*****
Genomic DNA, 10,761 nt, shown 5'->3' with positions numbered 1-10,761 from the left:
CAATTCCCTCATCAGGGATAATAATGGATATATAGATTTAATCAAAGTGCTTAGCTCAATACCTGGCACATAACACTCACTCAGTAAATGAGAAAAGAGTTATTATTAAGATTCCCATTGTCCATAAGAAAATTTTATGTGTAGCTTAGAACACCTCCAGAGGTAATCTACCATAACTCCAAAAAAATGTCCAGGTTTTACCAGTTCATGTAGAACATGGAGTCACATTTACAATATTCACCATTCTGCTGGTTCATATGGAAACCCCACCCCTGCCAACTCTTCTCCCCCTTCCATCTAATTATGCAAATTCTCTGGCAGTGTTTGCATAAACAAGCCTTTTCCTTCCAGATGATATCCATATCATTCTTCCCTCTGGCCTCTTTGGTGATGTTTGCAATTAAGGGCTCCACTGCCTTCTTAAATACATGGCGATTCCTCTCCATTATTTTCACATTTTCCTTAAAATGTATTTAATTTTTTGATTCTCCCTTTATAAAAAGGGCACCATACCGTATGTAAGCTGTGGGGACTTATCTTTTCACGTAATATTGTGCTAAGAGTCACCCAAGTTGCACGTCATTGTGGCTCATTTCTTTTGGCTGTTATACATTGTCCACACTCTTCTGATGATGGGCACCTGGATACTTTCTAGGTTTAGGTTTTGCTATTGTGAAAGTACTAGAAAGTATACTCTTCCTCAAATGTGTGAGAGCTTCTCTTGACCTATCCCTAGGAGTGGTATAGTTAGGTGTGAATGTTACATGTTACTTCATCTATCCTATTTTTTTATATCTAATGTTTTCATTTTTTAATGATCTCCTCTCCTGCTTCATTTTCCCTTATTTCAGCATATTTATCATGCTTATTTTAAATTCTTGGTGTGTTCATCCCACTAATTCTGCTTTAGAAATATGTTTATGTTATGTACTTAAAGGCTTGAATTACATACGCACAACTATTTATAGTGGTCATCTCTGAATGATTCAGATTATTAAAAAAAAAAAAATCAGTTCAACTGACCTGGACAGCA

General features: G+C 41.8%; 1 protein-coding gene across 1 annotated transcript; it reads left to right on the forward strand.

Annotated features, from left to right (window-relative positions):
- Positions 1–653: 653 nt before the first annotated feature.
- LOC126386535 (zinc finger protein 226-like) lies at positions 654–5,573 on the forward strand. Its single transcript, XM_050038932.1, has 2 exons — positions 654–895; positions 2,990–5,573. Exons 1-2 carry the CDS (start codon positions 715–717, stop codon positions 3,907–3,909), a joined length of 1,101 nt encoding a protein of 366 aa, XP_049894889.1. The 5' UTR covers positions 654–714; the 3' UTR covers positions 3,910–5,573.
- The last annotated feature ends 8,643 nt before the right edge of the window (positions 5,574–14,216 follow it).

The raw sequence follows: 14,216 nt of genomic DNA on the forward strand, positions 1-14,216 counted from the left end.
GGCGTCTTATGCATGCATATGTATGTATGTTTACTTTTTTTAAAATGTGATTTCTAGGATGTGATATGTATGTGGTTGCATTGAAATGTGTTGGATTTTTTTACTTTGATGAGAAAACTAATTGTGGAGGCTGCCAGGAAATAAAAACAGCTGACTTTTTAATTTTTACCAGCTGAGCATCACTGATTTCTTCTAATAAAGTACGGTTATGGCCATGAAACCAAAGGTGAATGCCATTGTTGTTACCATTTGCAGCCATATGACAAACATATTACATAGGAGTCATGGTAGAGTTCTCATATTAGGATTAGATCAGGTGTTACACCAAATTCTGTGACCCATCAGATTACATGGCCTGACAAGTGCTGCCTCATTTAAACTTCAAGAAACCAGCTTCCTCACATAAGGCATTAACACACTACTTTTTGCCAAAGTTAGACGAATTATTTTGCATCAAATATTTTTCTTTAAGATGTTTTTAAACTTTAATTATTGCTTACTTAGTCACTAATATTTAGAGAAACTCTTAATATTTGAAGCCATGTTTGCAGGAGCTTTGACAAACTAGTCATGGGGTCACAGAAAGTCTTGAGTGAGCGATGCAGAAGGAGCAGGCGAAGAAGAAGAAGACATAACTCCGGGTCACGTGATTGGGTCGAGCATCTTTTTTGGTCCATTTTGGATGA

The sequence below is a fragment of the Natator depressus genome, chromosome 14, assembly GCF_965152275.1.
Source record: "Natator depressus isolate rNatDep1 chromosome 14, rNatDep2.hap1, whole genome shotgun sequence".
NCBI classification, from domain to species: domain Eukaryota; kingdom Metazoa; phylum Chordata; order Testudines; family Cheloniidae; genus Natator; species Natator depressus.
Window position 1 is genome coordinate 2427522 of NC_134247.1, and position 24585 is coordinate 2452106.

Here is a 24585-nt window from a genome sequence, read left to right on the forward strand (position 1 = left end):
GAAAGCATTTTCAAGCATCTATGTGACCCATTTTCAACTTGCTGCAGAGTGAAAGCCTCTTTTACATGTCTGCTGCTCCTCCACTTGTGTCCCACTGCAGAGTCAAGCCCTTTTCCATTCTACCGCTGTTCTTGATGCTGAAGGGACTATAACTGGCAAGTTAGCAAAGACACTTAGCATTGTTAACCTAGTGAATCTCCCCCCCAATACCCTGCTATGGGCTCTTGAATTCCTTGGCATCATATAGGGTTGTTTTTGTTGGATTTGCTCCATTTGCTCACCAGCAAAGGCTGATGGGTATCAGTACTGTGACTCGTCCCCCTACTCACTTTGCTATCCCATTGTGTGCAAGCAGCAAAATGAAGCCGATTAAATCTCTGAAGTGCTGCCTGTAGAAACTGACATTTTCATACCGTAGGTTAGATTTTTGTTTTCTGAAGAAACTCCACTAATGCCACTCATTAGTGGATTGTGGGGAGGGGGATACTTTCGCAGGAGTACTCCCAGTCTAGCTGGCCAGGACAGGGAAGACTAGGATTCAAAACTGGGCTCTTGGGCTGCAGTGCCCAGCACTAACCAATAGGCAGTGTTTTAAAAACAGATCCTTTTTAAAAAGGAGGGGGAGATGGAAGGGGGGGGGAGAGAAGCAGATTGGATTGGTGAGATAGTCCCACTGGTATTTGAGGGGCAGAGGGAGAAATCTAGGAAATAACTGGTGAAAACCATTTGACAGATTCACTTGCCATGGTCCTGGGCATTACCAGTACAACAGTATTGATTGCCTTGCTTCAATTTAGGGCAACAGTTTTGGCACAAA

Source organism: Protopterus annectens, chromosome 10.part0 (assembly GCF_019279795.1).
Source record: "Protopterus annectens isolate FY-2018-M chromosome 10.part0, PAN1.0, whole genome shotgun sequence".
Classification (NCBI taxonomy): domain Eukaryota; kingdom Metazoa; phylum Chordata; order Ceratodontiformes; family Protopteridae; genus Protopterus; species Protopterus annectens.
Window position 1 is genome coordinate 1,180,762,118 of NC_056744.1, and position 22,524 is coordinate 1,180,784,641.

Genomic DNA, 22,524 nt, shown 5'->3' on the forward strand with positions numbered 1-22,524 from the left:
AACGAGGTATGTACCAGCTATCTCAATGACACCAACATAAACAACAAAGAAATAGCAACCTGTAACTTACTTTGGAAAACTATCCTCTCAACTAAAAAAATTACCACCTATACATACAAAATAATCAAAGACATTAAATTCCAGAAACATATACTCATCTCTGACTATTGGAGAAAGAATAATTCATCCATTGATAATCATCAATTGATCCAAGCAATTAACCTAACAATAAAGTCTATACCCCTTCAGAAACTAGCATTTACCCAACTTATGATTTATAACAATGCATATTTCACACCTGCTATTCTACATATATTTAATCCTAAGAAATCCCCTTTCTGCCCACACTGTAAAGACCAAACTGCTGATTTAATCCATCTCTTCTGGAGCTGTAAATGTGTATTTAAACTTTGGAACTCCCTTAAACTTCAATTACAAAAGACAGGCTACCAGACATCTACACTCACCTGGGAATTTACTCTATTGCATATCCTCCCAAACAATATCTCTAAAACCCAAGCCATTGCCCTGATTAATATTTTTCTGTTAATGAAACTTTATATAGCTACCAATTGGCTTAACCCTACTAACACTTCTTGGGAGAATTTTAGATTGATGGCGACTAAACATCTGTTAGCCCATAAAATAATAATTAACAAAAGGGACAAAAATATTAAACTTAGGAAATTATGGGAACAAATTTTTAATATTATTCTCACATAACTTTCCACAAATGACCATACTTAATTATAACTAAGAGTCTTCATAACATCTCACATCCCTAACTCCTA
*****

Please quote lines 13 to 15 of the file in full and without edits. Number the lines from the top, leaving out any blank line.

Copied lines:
Window position 1 is genome coordinate 2427522 of NC_134247.1, and position 24585 is coordinate 2452106.

Here is a 24585-nt window from a genome sequence, read left to right on the forward strand (position 1 = left end):
GAAAGCATTTTCAAGCATCTATGTGACCCATTTTCAACTTGCTGCAGAGTGAAAGCCTCTTTTACATGTCTGCTGCTCCTCCACTTGTGTCCCACTGCAGAGTCAAGCCCTTTTCCATTCTACCGCTGTTCTTGATGCTGAAGGGACTATAACTGGCAAGTTAGCAAAGACACTTAGCATTGTTAACCTAGTGAATCTCCCCCCCAATACCCTGCTATGGGCTCTTGAATTCCTTGGCATCATATAGGGTTGTTTTTGTTGGATTTGCTCCATTTGCTCACCAGCAAAGGCTGATGGGTATCAGTACTGTGACTCGTCCCCCTACTCACTTTGCTATCCCATTGTGTGCAAGCAGCAAAATGAAGCCGATTAAATCTCTGAAGTGCTGCCTGTAGAAACTGACATTTTCATACCGTAGGTTAGATTTTTGTTTTCTGAAGAAACTCCACTAATGCCACTCATTAGTGGATTGTGGGGAGGGGGATACTTTCGCAGGAGTACTCCCAGTCTAGCTGGCCAGGACAGGGAAGACTAGGATTCAAAACTGGGCTCTTGGGCTGCAGTGCCCAGCACTAACCAATAGGCAGTGTTTTAAAAACAGATCCTTTTTAAAAAGGAGGGGGAGATGGAAGGGGGGGGGAGAGAAGCAGATTGGATTGGTGAGATAGTCCCACTGGTATTTGAGGGGCAGAGGGAGAAATCTAGGAAATAACTGGTGAAAACCATTTGACAGATTCACTTGCCATGGTCCTGGGCATTACCAGTACAACAGTATTGATTGCCTTGCTTCAATTTAGGGCAACAGTTTTGGCACAAA